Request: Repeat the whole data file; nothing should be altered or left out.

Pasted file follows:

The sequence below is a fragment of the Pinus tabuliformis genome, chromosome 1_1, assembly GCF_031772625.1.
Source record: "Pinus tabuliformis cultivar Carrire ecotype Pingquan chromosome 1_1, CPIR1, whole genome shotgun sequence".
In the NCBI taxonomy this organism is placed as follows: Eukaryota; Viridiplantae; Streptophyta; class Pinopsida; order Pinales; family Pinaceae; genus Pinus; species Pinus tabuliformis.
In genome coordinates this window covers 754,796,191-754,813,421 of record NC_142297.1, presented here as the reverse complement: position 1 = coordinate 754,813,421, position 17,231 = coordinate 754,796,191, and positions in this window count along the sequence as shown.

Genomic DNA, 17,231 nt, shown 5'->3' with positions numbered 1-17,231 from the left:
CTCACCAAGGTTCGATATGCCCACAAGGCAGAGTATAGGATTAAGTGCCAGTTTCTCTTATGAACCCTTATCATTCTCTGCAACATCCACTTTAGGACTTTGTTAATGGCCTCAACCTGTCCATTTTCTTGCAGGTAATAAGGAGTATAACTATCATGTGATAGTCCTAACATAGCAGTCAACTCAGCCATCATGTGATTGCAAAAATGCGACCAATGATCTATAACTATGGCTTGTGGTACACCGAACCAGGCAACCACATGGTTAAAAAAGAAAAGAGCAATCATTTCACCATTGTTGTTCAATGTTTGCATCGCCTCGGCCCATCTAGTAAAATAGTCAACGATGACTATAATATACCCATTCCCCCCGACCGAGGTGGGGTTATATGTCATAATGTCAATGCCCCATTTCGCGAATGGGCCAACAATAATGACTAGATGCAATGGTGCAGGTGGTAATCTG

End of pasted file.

The sequence below is a fragment of the Pinus tabuliformis genome, chromosome 1_1, assembly GCF_031772625.1.
Source record: "Pinus tabuliformis cultivar Carrire ecotype Pingquan chromosome 1_1, CPIR1, whole genome shotgun sequence".
In the NCBI taxonomy this organism is placed as follows: Eukaryota; Viridiplantae; Streptophyta; class Pinopsida; order Pinales; family Pinaceae; genus Pinus; species Pinus tabuliformis.
In genome coordinates this window covers 754,796,191-754,813,421 of record NC_142297.1, presented here as the reverse complement: position 1 = coordinate 754,813,421, position 17,231 = coordinate 754,796,191, and positions in this window count along the sequence as shown.

Genomic DNA, 17,231 nt, shown 5'->3' with positions numbered 1-17,231 from the left:
CTCACCAAGGTTCGATATGCCCACAAGGCAGAGTATAGGATTAAGTGCCAGTTTCTCTTATGAACCCTTATCATTCTCTGCAACATCCACTTTAGGACTTTGTTAATGGCCTCAACCTGTCCATTTTCTTGCAGGTAATAAGGAGTATAACTATCATGTGATAGTCCTAACATAGCAGTCAACTCAGCCATCATGTGATTGCAAAAATGCGACCAATGATCTATAACTATGGCTTGTGGTACACCGAACCAGGCAACCACATGGTTAAAAAAGAAAAGAGCAATCATTTCACCATTGTTGTTCAATGTTTGCATCGCCTCGGCCCATCTAGTAAAATAGTCAACGATGACTATAATATACCCATTCCCCCCGACCGAGGTGGGGTTATATGTCATAATGTCAATGCCCCATTTCGCGAATGGGCCAACAATAATGACTAGATGCAATGGTGCAGGTGGTAATCTG